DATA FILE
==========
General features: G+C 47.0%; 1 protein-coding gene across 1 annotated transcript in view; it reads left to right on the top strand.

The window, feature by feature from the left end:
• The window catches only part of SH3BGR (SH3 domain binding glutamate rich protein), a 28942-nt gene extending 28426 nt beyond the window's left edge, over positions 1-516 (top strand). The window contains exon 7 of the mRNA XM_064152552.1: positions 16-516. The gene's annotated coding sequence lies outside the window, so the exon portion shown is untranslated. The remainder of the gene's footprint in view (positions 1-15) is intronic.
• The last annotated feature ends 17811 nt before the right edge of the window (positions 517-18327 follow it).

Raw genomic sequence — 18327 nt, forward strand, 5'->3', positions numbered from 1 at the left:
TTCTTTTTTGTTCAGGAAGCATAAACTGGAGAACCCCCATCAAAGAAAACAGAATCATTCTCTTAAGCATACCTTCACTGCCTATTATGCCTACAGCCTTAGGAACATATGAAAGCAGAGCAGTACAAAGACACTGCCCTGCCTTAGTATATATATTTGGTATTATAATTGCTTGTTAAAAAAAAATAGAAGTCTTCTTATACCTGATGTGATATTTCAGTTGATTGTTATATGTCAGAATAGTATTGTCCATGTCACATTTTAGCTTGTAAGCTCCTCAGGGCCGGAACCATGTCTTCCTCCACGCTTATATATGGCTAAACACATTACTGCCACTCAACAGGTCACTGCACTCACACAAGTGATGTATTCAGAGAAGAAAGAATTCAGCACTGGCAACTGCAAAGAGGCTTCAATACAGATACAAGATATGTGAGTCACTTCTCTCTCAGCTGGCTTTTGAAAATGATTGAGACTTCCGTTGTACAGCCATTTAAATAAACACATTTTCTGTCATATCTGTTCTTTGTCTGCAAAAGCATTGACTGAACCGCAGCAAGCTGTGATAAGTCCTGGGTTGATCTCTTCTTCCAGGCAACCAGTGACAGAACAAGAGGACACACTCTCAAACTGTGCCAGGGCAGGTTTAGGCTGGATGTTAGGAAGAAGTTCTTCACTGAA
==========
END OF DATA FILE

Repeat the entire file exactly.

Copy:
General features: G+C 47.0%; 1 protein-coding gene across 1 annotated transcript in view; it reads left to right on the top strand.

The window, feature by feature from the left end:
• The window catches only part of SH3BGR (SH3 domain binding glutamate rich protein), a 28942-nt gene extending 28426 nt beyond the window's left edge, over positions 1-516 (top strand). The window contains exon 7 of the mRNA XM_064152552.1: positions 16-516. The gene's annotated coding sequence lies outside the window, so the exon portion shown is untranslated. The remainder of the gene's footprint in view (positions 1-15) is intronic.
• The last annotated feature ends 17811 nt before the right edge of the window (positions 517-18327 follow it).

Raw genomic sequence — 18327 nt, forward strand, 5'->3', positions numbered from 1 at the left:
TTCTTTTTTGTTCAGGAAGCATAAACTGGAGAACCCCCATCAAAGAAAACAGAATCATTCTCTTAAGCATACCTTCACTGCCTATTATGCCTACAGCCTTAGGAACATATGAAAGCAGAGCAGTACAAAGACACTGCCCTGCCTTAGTATATATATTTGGTATTATAATTGCTTGTTAAAAAAAAATAGAAGTCTTCTTATACCTGATGTGATATTTCAGTTGATTGTTATATGTCAGAATAGTATTGTCCATGTCACATTTTAGCTTGTAAGCTCCTCAGGGCCGGAACCATGTCTTCCTCCACGCTTATATATGGCTAAACACATTACTGCCACTCAACAGGTCACTGCACTCACACAAGTGATGTATTCAGAGAAGAAAGAATTCAGCACTGGCAACTGCAAAGAGGCTTCAATACAGATACAAGATATGTGAGTCACTTCTCTCTCAGCTGGCTTTTGAAAATGATTGAGACTTCCGTTGTACAGCCATTTAAATAAACACATTTTCTGTCATATCTGTTCTTTGTCTGCAAAAGCATTGACTGAACCGCAGCAAGCTGTGATAAGTCCTGGGTTGATCTCTTCTTCCAGGCAACCAGTGACAGAACAAGAGGACACACTCTCAAACTGTGCCAGGGCAGGTTTAGGCTGGATGTTAGGAAGAAGTTCTTCACTGAA